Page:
Thursday, 29 August 2013

Today's Discoveries in Barnsley Archives - chapels, chipshops and churchyards

It's as if I'd never been away - back to Barnsley Archives this morning for our regular session transcribing and chatting.  GB and I are still working on Cudworth Non-Conformist baptisms but as we progress towards understanding how the Archive's contents are catalogued we are beginning to find other treasures.  My title for this blog post is a bit of a pun as the new name for Barnsley Archives is the Archives and Discovery Centre in Experience Barnsley in the Town Hall.

GB has been working her way through the green binders that first introduced me to the Publicans' wills and inventories.  Today she found a mention of a farm that had been in her family being ordered to plough up land for food towards the end of the First World War, a photo that's not on YOCOCO (the Barnsley Council Image Archive) of her grandfather's fish and chip shop on Racecommon Road and a prize for me, a picture which is possibly of Worsborough Common Chapel.  I wrote a blog post about Worsborough Common Chapel way back last autumn and at the end of that I said I lived in hope of a photo turning up one day.  I do hope we can prove that this is it!  In addition Michael, one of the archive staff, mentioned that a box had turned up during the move that might just be the missing baptism registers ...

The treasures at the Archives kept on coming today.  I had taken in my July copy of the Family and Community Historical Research Society newsletter as they had printed an article I had written about Caroline Frudd, a Barnsley school mistress. The article was a re-written version of the blog post I did on this topic in February.  Gill, another of the archive staff, took a copy of my article and then plonked two large blue volumes on the desk by my elbow.  These were the transcriptions of the gravestones in St Mary's churchyard by Tasker, the same chap who wrote the original Barnsley Streets books, and also for the churchyard extension across the road.  I had mentioned, towards the end of my article, that I didn't know of the existence of any transcriptions for this church, but I was very glad to be proved wrong!  I was able to find the transcription for the Frudd gravestone fairly quickly, but aligning the map provided with the actual graveyard was a bit of a challenge.  There didn't seem to be a key to which area was which, and my only clue was that the Frudd grave seemed to be in a corner of the churchyard.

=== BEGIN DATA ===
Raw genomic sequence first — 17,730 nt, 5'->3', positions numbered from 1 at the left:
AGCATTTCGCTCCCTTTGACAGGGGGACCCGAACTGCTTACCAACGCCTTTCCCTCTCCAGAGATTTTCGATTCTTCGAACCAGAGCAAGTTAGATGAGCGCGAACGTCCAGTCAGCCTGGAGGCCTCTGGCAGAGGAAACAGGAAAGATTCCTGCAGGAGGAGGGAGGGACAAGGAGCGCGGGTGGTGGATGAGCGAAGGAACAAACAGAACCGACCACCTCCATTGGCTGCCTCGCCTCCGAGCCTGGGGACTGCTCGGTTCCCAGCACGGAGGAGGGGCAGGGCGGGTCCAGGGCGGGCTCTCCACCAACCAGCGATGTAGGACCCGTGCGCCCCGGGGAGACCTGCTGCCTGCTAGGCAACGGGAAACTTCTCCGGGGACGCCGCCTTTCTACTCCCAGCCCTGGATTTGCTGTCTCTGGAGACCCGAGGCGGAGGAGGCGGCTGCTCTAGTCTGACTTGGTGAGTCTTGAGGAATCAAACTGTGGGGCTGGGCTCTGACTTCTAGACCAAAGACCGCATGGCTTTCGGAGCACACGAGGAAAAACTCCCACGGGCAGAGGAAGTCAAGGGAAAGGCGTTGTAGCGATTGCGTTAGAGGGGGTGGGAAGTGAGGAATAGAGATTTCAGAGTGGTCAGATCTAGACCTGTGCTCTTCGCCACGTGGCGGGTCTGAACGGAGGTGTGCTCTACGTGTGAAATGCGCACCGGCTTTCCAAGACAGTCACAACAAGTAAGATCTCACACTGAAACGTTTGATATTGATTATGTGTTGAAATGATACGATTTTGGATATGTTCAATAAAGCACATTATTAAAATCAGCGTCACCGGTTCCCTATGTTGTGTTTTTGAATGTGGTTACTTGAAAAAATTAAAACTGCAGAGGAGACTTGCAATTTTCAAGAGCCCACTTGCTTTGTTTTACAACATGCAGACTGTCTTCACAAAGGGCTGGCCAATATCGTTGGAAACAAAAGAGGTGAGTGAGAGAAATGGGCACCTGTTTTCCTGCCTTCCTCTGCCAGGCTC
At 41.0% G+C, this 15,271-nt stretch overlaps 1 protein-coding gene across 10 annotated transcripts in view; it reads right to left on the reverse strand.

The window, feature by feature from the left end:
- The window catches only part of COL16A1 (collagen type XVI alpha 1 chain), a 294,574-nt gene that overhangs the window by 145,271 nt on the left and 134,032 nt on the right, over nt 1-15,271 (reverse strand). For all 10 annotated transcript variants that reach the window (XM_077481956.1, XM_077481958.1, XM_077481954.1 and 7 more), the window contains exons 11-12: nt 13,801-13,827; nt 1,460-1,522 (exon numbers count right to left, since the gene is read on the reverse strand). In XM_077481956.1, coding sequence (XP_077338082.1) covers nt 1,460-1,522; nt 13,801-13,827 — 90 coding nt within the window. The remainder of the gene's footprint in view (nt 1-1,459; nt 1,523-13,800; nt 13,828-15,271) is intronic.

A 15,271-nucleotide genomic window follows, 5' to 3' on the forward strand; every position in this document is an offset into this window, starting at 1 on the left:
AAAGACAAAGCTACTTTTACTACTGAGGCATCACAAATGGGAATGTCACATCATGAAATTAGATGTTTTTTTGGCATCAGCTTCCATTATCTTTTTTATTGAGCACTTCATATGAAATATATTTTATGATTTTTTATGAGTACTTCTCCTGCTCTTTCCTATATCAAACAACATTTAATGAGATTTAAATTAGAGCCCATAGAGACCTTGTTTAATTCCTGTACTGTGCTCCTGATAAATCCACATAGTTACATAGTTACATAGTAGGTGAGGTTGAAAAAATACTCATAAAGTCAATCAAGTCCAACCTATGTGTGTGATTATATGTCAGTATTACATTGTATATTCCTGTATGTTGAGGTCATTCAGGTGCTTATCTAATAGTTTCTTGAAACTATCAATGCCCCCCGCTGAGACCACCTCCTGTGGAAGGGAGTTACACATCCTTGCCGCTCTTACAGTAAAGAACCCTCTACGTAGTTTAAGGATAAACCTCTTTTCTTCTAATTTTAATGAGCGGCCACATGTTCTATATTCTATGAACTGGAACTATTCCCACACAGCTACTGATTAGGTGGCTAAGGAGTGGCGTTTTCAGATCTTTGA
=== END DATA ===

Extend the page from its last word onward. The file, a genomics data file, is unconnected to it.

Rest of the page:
As we left the Archives GB and I walked around the University Campus Barnsley building and into St Mary's churchyard.  We only had to check two corners before I found the Frudd gravestone, a bit mossy but fairly readable - and anyway I had the transcription from the volume in the Archives so I didn't need to actually read all the words, just enough to confirm that they did indeed match what I had copied from the book.

A laid down flat, moss covered gravestone, transcription in the text adjacent.
Frudd Family Gravestone
to the Memory of
William Theakston Frudd
Son of William and Hannah
Frudd Draper of this town
who died Sepr 22nd 1847
Aged 9 months
Also Elizabeth
their beloved daughter
who died October 29th 1874
Aged 24 years
Also the above named
William Frudd
who died May 27th 1890
Aged 71 years
Also Hannah
Widow of the above named
William Frudd
who died Novr 27th 1890
Aged 65 Years

I hadn't known about the first child mentioned on the stone - little William Theakston Frudd.  Living for only nine months in 1847, he hadn't featured on any census returns of course.  It just goes to show that finding deaths and burials is useful to fill out family trees between the snapshots provided by the census.  Interesting too that they gave him the middle name Theakston - that was Hannah, his mother's, maiden name; imagine the massive clue that would have been if this had been my own family I was researching and I hadn't been able to find the marriage yet!

I look forward to next week's visit - finding out more about Worsborough Common with any luck and yet more delving into the treasures of the Archives.

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